Unfortunately, the book is marred by some mishandling of the ending. (Warning 2: I’m going to remain vague but this paragraph does involve a discussion of the final part of the book! Mild vague spoilers follow.) The final part attempts a twist, but the set-up for it is a little disappointing and thus it is ultimately not as strong as it could have been. Because of my background, the “big reveal” was obvious to me within the first five chapters; some hints are enjoyably subtle but one is so on the nose I was actually a bit disappointed my guess wasn’t wrong. On the other hand, because the reveal was supposed to be a surprise, for my (Scottish) co-blogger Hiu there wasn’t enough cultural context. What should be a powerful, thrilling moment thus gets the reaction, “Oh, ok then” and the climax is a bit of a jumble. In particular, there’s a bit where the traditional fairytale explanation is given and then subverted three sentences later. The set-up just isn’t long enough for the subversion to feel clever unless you know the original already. It’s a real shame that the fantastic, gradual inclusion of traditional Russian elements falters at the end in favour of a (pretty unnecessary, in my opinion) surprise.
Nevertheless, altogether I found The Girl in the Tower a strong sequel. I’m eagerly looking forward to book 3, The Winter of the Witch, which should come out August 2018. I particularly recommend this book for:
- Fans of fantasy that draws on traditional folklore
- Fans of strong-willed and tomboyish female protagonists
- Fans of historical fantasy
- People interested in folklore that doesn’t get used much in English-language fantasy books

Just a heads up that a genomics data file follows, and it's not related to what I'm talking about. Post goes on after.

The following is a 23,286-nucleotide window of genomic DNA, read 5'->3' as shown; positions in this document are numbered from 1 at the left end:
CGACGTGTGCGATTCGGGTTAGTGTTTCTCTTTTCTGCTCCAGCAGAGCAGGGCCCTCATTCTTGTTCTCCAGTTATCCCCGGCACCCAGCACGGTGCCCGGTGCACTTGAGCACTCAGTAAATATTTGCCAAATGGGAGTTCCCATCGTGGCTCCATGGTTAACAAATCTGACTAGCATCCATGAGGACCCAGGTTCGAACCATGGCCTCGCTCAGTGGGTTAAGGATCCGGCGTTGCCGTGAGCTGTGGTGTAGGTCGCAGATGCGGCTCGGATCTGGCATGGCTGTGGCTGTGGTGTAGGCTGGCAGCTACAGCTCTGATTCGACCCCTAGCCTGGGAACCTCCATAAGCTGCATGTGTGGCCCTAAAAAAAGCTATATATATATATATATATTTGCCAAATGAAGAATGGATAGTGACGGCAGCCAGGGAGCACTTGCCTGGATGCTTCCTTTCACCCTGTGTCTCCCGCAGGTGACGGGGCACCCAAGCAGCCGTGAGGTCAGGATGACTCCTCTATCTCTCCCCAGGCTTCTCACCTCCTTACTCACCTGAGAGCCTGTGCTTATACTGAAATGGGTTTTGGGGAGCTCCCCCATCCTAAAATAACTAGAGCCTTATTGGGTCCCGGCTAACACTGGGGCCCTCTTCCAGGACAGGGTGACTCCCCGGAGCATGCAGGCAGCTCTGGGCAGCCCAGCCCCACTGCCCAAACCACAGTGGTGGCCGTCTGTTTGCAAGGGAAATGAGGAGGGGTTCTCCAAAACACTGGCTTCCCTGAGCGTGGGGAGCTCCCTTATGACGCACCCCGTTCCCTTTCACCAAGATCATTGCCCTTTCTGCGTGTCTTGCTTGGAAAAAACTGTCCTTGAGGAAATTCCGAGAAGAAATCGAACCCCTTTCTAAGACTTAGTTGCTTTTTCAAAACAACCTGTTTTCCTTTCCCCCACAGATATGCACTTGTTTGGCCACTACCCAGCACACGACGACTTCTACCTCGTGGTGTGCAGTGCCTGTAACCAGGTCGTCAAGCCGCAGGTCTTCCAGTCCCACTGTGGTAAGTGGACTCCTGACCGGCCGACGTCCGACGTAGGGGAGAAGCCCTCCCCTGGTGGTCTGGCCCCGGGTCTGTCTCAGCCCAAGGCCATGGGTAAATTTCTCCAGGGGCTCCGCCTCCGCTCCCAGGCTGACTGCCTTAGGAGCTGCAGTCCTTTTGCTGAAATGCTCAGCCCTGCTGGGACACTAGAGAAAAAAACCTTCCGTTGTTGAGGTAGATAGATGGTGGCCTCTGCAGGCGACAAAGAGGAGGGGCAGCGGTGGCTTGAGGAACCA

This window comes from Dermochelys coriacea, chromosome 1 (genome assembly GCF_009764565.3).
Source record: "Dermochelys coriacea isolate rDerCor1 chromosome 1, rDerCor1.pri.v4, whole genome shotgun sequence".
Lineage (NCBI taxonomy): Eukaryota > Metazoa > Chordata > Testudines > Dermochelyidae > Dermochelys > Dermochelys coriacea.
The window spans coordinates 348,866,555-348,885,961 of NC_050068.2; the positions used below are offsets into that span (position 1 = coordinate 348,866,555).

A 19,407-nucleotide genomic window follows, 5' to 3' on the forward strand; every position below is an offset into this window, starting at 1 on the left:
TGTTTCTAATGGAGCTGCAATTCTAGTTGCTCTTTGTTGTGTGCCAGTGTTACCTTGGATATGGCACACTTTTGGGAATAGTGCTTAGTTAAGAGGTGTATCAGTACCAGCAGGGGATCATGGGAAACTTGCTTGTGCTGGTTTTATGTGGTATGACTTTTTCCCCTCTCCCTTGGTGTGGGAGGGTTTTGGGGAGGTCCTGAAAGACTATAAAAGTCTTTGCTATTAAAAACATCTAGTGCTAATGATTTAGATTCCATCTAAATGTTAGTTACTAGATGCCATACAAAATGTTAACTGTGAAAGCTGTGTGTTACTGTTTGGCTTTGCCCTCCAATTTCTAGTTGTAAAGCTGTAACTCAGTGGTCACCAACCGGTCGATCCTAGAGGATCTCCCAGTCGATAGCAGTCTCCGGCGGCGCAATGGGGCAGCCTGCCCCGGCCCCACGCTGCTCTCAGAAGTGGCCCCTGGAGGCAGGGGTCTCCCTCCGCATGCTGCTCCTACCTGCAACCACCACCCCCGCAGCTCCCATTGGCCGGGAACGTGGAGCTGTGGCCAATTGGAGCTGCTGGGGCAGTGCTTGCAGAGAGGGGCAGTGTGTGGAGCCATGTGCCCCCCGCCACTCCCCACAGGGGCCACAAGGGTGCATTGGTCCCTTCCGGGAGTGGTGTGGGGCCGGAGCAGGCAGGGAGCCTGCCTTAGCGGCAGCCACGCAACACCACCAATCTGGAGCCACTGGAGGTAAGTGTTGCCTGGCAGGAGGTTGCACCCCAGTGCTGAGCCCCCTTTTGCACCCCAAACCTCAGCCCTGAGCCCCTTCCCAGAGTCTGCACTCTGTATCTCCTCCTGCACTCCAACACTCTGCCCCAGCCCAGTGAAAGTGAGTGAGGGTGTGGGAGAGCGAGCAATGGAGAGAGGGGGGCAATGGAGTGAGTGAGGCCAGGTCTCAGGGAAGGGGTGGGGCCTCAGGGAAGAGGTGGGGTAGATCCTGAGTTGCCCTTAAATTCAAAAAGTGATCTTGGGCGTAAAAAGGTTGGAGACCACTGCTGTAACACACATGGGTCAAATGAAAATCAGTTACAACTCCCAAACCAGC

- People who like cool magical spirits and magical talking horses
- No seriously Vasya is totally a horse girl and it’s awesome
For completion’s sake/in case someone’s interested I feel I should list the hints about the twist but SERIOUSLY, SPOILER WARNING LIKE CRAZY BEYOND THIS POINT. TURN BACK NOW IF YOU HAVEN’T READ THE BOOK.
So the twist I’m talking about is of course Kasyan Lutovich being Kaschei the Deathless. Here’s the hints I got:
- The one that “ruined” it for me: his land is called the Bashnya Kostei — the Tower of Bones. There’s… only one Russian character who’d rule a place like that LOL. And it’s the one who looks like this:
- That pic btw is from my book of the Marya Morevna fairytale (yes the one also in Valente’s Deathless), which I think (?) is the biggest contributor to the Kaschei found here.
- After that, Kasyan is believably close to Kaschei for the latter to be a mangling of his “real name”.
- Lutovich took me a while because I’m pretty sure it’s technically Lyutovich — from the Russian word ‘lyuto’/’lyutiy’ — evil/cruel/ferocious. To me it reads like a nickname, not an actual patronymic. If there’s an actual Slavic name Lyut it’s not used anymore — probably because it’s like calling your kid McEvil.
- One of the fairytales Vasya mentions in passing — “like the fairy-tale Olga with her eagle prince” — is Marya Morevna, where Kaschei is the primary villain.
- His beeeautiful horse — in Marya Morevna at least he has the bestest horse ever and the hero has to do a bunch of chores for Baba Yaga to get one to match him.
- His horse stumbles in the race.
I’m sure this is just coincidence butOfficially confirmed by the author to not be a coincidence!! It cracked me up — his horse stumbling in the fairytale is a whole Thing and leads to a fun line from Kaschei: “Why’re you stumbling, you unsatisfied nag? Are you sensing some misfortune?”
- …All the young girls in the area are going missing — kidnapping women being one of Kaschei’s fave pastimes — but I didn’t actually get that one until after the reveal!
- This is after the reveal but of course Kaschei kidnaps a Marya just as in the original story. There’s some more fun playing with the fairytale in terms of Kaschei and Tamara’s backstory. Here’s an English translation, for anybody interested in puzzling out the hints for book 3!
- (Where his death is hidden isn’t from that story though, it’s just general Kaschei folklore.)
- Did I miss anything somebody else caught? “Horses like blades of grass” sounds really familiar to me but I can’t remember if it’s something specific or just a general Russian expression.